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- Flax is a very important plant because it
is grown for its textile fibres and seeds
the latter are called flaxseed.
Flax is not grown to a great extent in
southern Ireland now, but in former days
it was, because the soil is of a peaty nature.
The flax was first pulled and put into
sheaves. When this was done it was put
into a flax-dam to rett or "bog".
The flax was then taken from the flax-dam
and put on the grass for bleaching.
After this it was pounded with a beetle.
The most important process was the cloving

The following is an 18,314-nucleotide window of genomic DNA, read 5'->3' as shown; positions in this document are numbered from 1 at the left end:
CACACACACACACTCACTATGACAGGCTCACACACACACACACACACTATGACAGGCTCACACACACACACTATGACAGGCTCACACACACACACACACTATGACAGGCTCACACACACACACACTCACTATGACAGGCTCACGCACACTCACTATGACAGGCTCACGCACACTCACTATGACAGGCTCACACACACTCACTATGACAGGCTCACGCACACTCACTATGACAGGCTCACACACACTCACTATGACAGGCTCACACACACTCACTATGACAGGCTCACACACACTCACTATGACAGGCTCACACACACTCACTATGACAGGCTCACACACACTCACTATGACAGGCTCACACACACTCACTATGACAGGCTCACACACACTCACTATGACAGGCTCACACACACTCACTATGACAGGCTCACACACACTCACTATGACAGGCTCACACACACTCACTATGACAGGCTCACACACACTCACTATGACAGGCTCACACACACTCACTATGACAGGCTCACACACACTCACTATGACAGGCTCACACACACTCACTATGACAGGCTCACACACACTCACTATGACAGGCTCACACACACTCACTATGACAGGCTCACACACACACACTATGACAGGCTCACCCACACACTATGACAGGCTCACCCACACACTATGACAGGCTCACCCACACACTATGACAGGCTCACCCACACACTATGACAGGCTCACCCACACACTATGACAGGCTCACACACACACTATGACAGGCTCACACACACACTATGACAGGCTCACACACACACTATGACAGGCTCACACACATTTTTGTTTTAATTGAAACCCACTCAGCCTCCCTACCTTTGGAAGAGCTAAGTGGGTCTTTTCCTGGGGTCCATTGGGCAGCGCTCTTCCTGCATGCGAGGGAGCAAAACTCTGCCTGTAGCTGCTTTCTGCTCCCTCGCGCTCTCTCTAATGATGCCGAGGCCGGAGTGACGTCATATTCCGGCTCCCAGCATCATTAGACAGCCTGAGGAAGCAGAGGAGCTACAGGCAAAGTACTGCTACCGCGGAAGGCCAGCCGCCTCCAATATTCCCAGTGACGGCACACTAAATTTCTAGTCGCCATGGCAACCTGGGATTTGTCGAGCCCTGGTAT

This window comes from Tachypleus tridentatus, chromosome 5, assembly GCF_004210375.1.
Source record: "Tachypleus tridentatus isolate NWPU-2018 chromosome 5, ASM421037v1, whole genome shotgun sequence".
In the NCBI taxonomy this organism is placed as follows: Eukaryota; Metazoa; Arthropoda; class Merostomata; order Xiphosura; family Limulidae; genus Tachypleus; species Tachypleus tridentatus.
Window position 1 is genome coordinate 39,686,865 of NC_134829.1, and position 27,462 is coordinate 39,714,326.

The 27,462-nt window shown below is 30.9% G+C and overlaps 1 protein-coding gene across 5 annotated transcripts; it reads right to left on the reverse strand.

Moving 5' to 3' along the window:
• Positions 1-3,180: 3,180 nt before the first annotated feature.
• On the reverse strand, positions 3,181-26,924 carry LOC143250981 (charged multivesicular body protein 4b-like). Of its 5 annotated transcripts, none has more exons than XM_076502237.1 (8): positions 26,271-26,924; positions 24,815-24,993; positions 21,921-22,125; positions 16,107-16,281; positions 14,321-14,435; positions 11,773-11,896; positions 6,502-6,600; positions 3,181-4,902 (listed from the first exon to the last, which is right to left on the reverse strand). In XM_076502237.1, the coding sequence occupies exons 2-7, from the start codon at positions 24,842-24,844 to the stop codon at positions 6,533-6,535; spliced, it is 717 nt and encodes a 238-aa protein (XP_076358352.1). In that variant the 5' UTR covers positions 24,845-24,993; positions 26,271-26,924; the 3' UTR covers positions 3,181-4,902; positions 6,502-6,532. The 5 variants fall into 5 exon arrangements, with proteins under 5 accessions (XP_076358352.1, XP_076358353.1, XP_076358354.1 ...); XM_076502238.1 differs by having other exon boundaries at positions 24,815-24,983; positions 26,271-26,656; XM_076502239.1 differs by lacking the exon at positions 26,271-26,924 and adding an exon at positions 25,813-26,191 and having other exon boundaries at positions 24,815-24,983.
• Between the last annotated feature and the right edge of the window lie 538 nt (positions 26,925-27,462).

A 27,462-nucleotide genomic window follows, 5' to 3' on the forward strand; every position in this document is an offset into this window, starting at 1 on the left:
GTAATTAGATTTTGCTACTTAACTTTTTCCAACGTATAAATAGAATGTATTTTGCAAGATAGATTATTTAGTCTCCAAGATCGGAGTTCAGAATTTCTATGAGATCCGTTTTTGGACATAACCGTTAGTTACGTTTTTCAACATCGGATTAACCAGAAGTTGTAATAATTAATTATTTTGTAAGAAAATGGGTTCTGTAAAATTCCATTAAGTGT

and it was done with a cloving tongs.
It was then hackled to separate the fine
fibres from the coarse and was warped by
fastening the threads to crooks in a wall
and was then wound into hanks.
The hanks were then sent to the weaver,
where it was woven into shirts and sheets.Transcribed by a member of our volunteer transcription project.